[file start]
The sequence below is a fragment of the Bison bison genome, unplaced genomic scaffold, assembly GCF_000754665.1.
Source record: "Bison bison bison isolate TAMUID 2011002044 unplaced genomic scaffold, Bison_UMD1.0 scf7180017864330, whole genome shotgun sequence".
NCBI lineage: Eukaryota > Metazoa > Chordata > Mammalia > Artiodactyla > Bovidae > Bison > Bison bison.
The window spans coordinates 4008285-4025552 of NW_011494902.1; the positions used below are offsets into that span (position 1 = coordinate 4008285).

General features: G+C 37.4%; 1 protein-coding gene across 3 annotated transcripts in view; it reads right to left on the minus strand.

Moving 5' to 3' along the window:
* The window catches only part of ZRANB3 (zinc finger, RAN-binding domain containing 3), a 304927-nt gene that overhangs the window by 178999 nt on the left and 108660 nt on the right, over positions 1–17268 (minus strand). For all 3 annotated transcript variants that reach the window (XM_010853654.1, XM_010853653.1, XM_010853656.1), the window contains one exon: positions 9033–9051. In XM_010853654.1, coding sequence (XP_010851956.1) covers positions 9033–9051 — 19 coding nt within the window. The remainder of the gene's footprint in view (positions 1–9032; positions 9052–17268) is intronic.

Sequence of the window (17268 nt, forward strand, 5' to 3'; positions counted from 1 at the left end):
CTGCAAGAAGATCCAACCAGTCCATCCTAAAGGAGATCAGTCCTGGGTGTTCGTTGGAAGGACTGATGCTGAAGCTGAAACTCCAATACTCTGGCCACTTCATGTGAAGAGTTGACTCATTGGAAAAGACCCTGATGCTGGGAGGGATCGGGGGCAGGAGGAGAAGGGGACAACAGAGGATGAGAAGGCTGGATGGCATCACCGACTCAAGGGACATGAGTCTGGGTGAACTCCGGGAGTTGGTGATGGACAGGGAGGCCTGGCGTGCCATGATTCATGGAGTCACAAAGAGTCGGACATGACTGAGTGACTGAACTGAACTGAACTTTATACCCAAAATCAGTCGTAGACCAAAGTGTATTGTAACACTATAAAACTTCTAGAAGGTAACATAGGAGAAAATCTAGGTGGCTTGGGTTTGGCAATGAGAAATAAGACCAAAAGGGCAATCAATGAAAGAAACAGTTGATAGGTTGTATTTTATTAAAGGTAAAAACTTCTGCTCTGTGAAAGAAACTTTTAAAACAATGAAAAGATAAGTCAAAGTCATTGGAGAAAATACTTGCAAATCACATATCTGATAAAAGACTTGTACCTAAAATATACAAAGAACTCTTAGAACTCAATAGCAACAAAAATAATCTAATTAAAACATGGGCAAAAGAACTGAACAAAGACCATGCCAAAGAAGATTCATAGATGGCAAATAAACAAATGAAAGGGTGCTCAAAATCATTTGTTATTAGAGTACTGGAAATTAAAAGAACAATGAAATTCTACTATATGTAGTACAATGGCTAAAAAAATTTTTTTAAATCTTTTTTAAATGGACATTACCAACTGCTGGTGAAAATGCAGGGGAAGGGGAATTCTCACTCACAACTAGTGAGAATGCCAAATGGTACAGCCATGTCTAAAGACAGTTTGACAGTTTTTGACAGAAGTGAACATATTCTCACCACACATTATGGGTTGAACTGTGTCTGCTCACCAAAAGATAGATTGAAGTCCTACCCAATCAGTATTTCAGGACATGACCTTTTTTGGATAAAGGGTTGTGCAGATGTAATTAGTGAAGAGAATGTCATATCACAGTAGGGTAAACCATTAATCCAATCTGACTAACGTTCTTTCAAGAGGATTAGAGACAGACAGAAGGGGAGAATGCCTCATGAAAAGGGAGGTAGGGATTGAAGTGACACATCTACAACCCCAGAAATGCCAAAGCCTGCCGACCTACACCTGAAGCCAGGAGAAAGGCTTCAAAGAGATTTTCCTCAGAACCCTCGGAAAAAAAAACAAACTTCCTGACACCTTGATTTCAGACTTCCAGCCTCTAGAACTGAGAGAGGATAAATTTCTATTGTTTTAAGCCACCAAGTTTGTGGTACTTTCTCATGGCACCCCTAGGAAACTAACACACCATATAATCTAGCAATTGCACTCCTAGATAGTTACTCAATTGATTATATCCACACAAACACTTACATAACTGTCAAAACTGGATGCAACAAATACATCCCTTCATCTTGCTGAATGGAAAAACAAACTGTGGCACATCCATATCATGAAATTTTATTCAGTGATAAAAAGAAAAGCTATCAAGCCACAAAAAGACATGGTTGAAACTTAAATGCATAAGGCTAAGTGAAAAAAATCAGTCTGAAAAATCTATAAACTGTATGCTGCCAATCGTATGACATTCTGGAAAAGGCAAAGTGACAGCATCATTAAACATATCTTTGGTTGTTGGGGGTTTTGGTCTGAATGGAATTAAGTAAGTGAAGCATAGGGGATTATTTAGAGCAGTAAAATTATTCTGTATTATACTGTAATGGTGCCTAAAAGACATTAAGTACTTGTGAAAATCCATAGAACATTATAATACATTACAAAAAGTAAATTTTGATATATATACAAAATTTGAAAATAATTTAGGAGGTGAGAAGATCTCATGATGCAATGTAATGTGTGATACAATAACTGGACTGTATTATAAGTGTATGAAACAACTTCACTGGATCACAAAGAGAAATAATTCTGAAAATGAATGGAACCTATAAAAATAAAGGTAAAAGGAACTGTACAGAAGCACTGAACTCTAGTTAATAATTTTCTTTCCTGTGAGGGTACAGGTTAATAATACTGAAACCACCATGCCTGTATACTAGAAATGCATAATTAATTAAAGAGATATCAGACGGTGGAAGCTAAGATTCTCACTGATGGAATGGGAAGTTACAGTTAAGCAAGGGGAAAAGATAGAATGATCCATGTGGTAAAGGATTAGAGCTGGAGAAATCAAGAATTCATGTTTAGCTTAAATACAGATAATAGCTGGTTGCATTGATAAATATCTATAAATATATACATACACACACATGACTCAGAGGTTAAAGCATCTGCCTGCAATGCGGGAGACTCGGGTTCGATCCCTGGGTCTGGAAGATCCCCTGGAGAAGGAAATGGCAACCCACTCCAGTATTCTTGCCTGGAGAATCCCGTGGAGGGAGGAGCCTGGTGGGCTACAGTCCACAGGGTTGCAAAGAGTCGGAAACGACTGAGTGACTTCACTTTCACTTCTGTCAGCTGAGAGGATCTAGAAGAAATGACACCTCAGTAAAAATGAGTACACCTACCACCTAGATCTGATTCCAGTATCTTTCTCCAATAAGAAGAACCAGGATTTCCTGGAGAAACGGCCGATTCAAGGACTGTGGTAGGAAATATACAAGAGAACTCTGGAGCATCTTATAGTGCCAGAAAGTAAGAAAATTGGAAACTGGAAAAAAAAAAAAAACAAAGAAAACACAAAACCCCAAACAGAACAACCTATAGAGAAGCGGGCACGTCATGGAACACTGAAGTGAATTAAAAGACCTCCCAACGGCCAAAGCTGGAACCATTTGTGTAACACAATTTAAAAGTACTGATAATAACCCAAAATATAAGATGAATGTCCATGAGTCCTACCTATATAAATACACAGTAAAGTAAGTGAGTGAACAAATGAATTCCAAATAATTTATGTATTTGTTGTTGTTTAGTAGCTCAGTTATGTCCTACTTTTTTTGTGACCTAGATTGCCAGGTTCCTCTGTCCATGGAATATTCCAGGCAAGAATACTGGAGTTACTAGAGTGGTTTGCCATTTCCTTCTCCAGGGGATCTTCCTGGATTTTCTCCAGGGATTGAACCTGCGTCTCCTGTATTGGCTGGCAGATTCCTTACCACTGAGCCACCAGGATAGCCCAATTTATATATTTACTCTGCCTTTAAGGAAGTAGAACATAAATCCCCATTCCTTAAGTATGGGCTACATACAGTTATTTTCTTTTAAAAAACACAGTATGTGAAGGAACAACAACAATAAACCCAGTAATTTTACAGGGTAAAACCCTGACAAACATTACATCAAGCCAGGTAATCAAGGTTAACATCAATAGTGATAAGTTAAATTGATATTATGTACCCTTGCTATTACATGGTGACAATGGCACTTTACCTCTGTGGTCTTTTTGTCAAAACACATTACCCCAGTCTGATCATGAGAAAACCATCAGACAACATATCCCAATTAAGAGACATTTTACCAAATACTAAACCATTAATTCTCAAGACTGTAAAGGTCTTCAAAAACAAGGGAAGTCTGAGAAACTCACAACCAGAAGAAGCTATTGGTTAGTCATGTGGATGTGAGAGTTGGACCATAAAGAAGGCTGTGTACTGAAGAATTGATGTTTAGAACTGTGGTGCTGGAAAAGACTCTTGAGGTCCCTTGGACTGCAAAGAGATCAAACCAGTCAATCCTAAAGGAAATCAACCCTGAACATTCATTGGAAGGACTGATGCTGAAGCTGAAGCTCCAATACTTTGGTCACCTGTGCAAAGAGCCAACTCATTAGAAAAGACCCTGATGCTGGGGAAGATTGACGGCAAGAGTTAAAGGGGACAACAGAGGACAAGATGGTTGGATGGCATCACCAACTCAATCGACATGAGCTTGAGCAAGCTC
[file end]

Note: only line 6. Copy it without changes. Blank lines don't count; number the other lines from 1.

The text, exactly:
Moving 5' to 3' along the window: